Does Pamela Geller regret organizing the Prophet Muhammad cartoon contest that ended in gunfire?

No, she says confidently. In fact, she plans to host more events just like it, with only one difference: Next time, she'll be wearing a bulletproof vest.

"I will continue to speak in defense of freedom until the day I die," Geller said Thursday in an interview with The Associated Press, as a grim-looking personal security guard hovered nearby. "It's just that simple. It's not even a choice. It's a calling."

Geller has always hired armed security personnel to protect the scores of controversial events she has spearheaded across the nation in recent years to decry what she calls Islamic extremism. But furor over Sunday's shooting in Garland, Texas, has led to a specific threat against Geller, posted on a website related to the Islamic State group, and the New York Police Department is taking it seriously. Now she doesn't travel anywhere without protection.

Geller said she believes she actually saved lives by hosting the contest because the two Muslim gunmen shot to death by police would have picked another "soft target" and killed innocent civilians.

"Would you regret saving lives?" she asked.

A master of rhetoric and clearly comfortable in the spotlight, the 56-year-old former media executive shifts easily from charming to combative. Her critics have called the cartoon contest needlessly provocative, practically an invitation for violence. But Geller argued that any blame should be focused on extremists who can't be criticized or lampooned without resorting to violence.

"Cartoons are political critique. It's a cartoon," she said. "Is that what we want to outlaw? We want to outlaw humor? We want to outlaw comedy? If you want to know who rules over you, find out who you cannot criticize."

Her activities have prompted the Southern Poverty Law Center to add her to its "extremist files," calling her "the anti-Muslim movement's most visible and flamboyant figurehead."

In an editorial Thursday, The New York Times said Geller "has a long history of declarations and actions motivated purely by hatred for Muslims" and called the Garland event "an exercise in bigotry and hatred posing as a blow for freedom. ... To pretend it was motivated by anything other than hate is simply hogwash."

Geller was once part of the "elite" media machine she professes to despise, working for the business operations of the New York Daily News and the New York Observer. Then, she was a self-described "apolitical" mother who paid little mind to world affairs.

"I loved my fashion. I loved my life. I loved my career," she said with a smile. "I assumed my freedom. I grew up free, you know? I grew up in the freest country in the world. And I loved it."

Then, "9/11 happened. And it was shattering."

Ignorant of terrorism, Geller said she dove deeply into the Internet to learn more. She joined a burgeoning online community obsessed with jihad and terrorism. She began opining in the comments section. One day in 2004, a fellow commenter encouraged her to create her own blog.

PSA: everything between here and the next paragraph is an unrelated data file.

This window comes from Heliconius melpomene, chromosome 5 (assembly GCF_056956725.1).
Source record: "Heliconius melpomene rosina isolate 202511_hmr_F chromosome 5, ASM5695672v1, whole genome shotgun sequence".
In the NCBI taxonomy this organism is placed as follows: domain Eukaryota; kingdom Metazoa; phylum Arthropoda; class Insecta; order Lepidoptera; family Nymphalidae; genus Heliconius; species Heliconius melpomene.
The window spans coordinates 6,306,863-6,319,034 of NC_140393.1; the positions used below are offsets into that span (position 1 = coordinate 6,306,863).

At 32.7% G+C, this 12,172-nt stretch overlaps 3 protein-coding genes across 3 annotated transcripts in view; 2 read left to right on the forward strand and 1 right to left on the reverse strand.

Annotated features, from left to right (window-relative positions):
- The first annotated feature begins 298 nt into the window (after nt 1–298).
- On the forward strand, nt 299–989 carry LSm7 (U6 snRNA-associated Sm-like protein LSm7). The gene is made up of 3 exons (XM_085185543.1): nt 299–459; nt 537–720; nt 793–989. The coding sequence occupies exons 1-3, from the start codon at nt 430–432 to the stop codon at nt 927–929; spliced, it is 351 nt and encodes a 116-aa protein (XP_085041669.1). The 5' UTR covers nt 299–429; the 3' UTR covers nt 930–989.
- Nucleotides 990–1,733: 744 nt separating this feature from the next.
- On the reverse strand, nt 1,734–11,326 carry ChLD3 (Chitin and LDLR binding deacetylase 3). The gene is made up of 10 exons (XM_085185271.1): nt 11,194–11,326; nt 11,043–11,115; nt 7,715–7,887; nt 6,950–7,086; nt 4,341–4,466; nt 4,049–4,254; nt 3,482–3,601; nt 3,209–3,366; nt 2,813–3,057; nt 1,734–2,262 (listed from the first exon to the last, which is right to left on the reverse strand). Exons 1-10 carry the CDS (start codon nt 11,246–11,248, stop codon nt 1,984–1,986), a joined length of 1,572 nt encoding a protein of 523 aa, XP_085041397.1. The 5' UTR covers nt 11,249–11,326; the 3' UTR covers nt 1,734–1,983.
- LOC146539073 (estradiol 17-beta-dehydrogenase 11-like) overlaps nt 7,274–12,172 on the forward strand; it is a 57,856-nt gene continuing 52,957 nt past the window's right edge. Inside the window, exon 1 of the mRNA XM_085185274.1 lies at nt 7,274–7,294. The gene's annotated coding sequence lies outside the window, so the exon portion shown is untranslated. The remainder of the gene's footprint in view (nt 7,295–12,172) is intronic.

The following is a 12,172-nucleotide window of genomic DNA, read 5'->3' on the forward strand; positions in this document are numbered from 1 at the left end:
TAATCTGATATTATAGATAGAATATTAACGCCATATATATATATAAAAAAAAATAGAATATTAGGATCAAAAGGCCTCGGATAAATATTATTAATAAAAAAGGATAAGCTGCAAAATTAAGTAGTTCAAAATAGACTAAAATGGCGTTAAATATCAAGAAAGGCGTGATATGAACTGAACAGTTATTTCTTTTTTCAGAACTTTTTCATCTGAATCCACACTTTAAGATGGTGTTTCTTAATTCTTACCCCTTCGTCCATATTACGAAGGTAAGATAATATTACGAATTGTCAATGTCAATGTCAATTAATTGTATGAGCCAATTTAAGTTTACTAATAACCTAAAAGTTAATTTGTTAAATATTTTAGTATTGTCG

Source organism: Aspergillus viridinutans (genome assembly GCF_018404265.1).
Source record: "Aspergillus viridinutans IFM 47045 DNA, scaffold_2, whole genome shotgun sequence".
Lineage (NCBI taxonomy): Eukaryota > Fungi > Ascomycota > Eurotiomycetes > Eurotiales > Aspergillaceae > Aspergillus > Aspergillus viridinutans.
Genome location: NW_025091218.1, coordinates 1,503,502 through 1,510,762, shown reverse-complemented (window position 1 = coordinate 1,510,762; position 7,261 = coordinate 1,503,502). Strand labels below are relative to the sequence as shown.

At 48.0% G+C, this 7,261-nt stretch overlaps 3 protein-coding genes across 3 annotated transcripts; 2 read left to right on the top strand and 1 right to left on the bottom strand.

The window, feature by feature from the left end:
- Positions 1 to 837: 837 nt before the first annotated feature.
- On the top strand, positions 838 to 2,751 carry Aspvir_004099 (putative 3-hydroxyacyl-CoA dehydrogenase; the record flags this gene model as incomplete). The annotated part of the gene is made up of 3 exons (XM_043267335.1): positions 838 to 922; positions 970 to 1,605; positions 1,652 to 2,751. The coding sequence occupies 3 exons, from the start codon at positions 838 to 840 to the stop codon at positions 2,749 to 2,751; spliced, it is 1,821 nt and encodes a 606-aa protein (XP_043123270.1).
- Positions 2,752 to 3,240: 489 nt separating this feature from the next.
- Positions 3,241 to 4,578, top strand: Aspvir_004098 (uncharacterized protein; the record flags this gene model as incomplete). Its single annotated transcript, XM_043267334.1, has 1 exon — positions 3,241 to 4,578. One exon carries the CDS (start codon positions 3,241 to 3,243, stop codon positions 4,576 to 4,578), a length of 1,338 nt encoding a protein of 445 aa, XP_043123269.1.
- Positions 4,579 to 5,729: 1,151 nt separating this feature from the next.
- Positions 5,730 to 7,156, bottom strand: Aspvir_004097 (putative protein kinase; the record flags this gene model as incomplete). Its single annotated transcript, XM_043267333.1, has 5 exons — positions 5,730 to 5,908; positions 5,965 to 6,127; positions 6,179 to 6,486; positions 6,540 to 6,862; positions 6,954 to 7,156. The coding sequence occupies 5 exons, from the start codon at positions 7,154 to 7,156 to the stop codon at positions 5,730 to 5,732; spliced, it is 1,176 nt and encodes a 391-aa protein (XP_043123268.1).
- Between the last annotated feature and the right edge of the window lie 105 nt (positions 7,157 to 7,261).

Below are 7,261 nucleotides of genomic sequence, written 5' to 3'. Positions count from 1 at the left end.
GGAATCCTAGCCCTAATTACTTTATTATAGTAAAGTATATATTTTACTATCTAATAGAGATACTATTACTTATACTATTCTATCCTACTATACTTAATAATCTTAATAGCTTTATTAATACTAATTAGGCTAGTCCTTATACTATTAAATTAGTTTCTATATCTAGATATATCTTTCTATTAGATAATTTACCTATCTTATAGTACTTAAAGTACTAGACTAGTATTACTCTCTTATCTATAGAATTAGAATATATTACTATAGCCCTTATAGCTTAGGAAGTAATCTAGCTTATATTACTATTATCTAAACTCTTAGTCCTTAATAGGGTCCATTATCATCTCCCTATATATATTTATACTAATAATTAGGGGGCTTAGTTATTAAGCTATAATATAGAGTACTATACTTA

"I'm like, 'What's a blog?'" Geller recalled. "And he said, 'Shut up and start writing.'"

Today, the 56-year-old Geller has nearly 68,000 Twitter followers and a devoted army of virtual supporters for her websites, books and public events. As head of an organization called the American Freedom Defense Initiative, she took in $960,000 in donations in 2013, paying herself a salary of $192,500, according to tax filings.

Donations pour in from the PayPal button on her website, Geller said, adding that she has "no idea" how much money she has raised.

Records do not list donors, but a recent report by the Center for American Progress, a think tank in Washington, said Geller's top donors included the Fairbrook Foundation, which supports a number of mainstream conservative groups.

In 2010, Geller famously led the campaign to prevent the opening of an Islamic community center blocks from the World Trade Center site, calling it the "ground zero mosque." She has filed numerous lawsuits across the U.S. in recent years, many of them related to her attempts to display incendiary ads in public transit systems. Most recently, New York City's transit authority banned all political advertising after a judge upheld Geller's right to run bus ads about Islam that said, "Killing Jews is worship that draws us close to Allah."

Any depiction of the Prophet Muhammad is offensive to some Muslims. At the cartoon contest in Texas, about 30 illustrations of the prophet were propped up on easels. One depicted a pencil shoved through Muhammad's body. Another showed Muhammad wearing a turban that doubled as a bomb, with a lit fuse protruding from the top.

Geller was hailed by many attendees at the event, some of whom brought books for her to sign and took selfies with her.

Barbara Parlett works in Irving, a Dallas suburb with a significant Muslim population and the site of ongoing heated debates about a local religious tribunal established by three Muslims.

"(How did) Islam come into my city and is trying to take it over? I felt like I just woke up or something," Partlett said. "So ever since then, I'm trying to stand up for Christians, for America."

Geller was raised in a Jewish household on Long Island and champions Israel as a "beacon of freedom in a very oppressed and violent region," but she said she is not motivated by religious fervor.

Sept. 11, Geller said, "threatened my freedom. It threatened the air that I breathe. This is nothing short of a battle between freedom and slavery."

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Associated Press reporters Nomaan Merchant in Garland, Texas, and Verena Dobnik in New York contributed to this report.